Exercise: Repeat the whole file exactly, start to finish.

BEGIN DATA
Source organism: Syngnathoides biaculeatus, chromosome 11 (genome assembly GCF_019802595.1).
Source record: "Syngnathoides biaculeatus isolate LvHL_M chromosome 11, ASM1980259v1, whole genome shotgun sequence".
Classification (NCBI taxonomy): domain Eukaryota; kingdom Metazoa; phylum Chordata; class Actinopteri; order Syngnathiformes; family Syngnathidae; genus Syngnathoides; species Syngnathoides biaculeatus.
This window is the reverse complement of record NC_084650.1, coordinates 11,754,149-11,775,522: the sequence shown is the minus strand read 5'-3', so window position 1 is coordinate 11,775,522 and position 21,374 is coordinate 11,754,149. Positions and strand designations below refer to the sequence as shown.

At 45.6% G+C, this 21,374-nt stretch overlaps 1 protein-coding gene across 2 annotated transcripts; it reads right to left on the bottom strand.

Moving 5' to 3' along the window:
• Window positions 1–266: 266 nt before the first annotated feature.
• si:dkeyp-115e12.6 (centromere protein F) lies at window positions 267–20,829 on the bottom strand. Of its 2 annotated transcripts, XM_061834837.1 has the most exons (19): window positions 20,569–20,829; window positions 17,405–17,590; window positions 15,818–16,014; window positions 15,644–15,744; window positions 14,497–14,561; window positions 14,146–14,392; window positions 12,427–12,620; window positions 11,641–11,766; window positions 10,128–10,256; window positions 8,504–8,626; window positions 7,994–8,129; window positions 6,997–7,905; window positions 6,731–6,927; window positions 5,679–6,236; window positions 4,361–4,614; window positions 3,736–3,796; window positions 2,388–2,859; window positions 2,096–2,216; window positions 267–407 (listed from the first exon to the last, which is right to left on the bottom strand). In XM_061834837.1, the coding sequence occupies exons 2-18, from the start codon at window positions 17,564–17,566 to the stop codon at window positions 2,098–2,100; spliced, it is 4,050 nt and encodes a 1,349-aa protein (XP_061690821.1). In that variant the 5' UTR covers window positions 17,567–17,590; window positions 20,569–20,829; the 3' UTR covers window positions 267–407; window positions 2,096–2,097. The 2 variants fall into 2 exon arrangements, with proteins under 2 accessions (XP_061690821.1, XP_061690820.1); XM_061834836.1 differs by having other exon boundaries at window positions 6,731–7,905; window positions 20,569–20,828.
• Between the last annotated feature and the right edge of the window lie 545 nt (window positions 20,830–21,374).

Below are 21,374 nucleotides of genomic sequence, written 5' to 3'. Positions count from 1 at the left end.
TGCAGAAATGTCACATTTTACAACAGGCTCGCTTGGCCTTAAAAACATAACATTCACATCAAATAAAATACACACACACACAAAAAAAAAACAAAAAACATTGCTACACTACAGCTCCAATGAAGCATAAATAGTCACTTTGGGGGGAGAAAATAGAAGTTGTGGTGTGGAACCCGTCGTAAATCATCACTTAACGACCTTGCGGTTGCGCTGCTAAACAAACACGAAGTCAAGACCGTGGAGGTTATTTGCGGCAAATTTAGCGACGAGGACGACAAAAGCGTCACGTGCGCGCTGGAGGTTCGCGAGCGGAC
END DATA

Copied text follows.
Source organism: Syngnathoides biaculeatus, chromosome 11 (genome assembly GCF_019802595.1).
Source record: "Syngnathoides biaculeatus isolate LvHL_M chromosome 11, ASM1980259v1, whole genome shotgun sequence".
Classification (NCBI taxonomy): domain Eukaryota; kingdom Metazoa; phylum Chordata; class Actinopteri; order Syngnathiformes; family Syngnathidae; genus Syngnathoides; species Syngnathoides biaculeatus.
This window is the reverse complement of record NC_084650.1, coordinates 11,754,149-11,775,522: the sequence shown is the minus strand read 5'-3', so window position 1 is coordinate 11,775,522 and position 21,374 is coordinate 11,754,149. Positions and strand designations below refer to the sequence as shown.

At 45.6% G+C, this 21,374-nt stretch overlaps 1 protein-coding gene across 2 annotated transcripts; it reads right to left on the bottom strand.

Moving 5' to 3' along the window:
• Window positions 1–266: 266 nt before the first annotated feature.
• si:dkeyp-115e12.6 (centromere protein F) lies at window positions 267–20,829 on the bottom strand. Of its 2 annotated transcripts, XM_061834837.1 has the most exons (19): window positions 20,569–20,829; window positions 17,405–17,590; window positions 15,818–16,014; window positions 15,644–15,744; window positions 14,497–14,561; window positions 14,146–14,392; window positions 12,427–12,620; window positions 11,641–11,766; window positions 10,128–10,256; window positions 8,504–8,626; window positions 7,994–8,129; window positions 6,997–7,905; window positions 6,731–6,927; window positions 5,679–6,236; window positions 4,361–4,614; window positions 3,736–3,796; window positions 2,388–2,859; window positions 2,096–2,216; window positions 267–407 (listed from the first exon to the last, which is right to left on the bottom strand). In XM_061834837.1, the coding sequence occupies exons 2-18, from the start codon at window positions 17,564–17,566 to the stop codon at window positions 2,098–2,100; spliced, it is 4,050 nt and encodes a 1,349-aa protein (XP_061690821.1). In that variant the 5' UTR covers window positions 17,567–17,590; window positions 20,569–20,829; the 3' UTR covers window positions 267–407; window positions 2,096–2,097. The 2 variants fall into 2 exon arrangements, with proteins under 2 accessions (XP_061690821.1, XP_061690820.1); XM_061834836.1 differs by having other exon boundaries at window positions 6,731–7,905; window positions 20,569–20,828.
• Between the last annotated feature and the right edge of the window lie 545 nt (window positions 20,830–21,374).

Below are 21,374 nucleotides of genomic sequence, written 5' to 3'. Positions count from 1 at the left end.
TGCAGAAATGTCACATTTTACAACAGGCTCGCTTGGCCTTAAAAACATAACATTCACATCAAATAAAATACACACACACACAAAAAAAAAACAAAAAACATTGCTACACTACAGCTCCAATGAAGCATAAATAGTCACTTTGGGGGGAGAAAATAGAAGTTGTGGTGTGGAACCCGTCGTAAATCATCACTTAACGACCTTGCGGTTGCGCTGCTAAACAAACACGAAGTCAAGACCGTGGAGGTTATTTGCGGCAAATTTAGCGACGAGGACGACAAAAGCGTCACGTGCGCGCTGGAGGTTCGCGAGCGGAC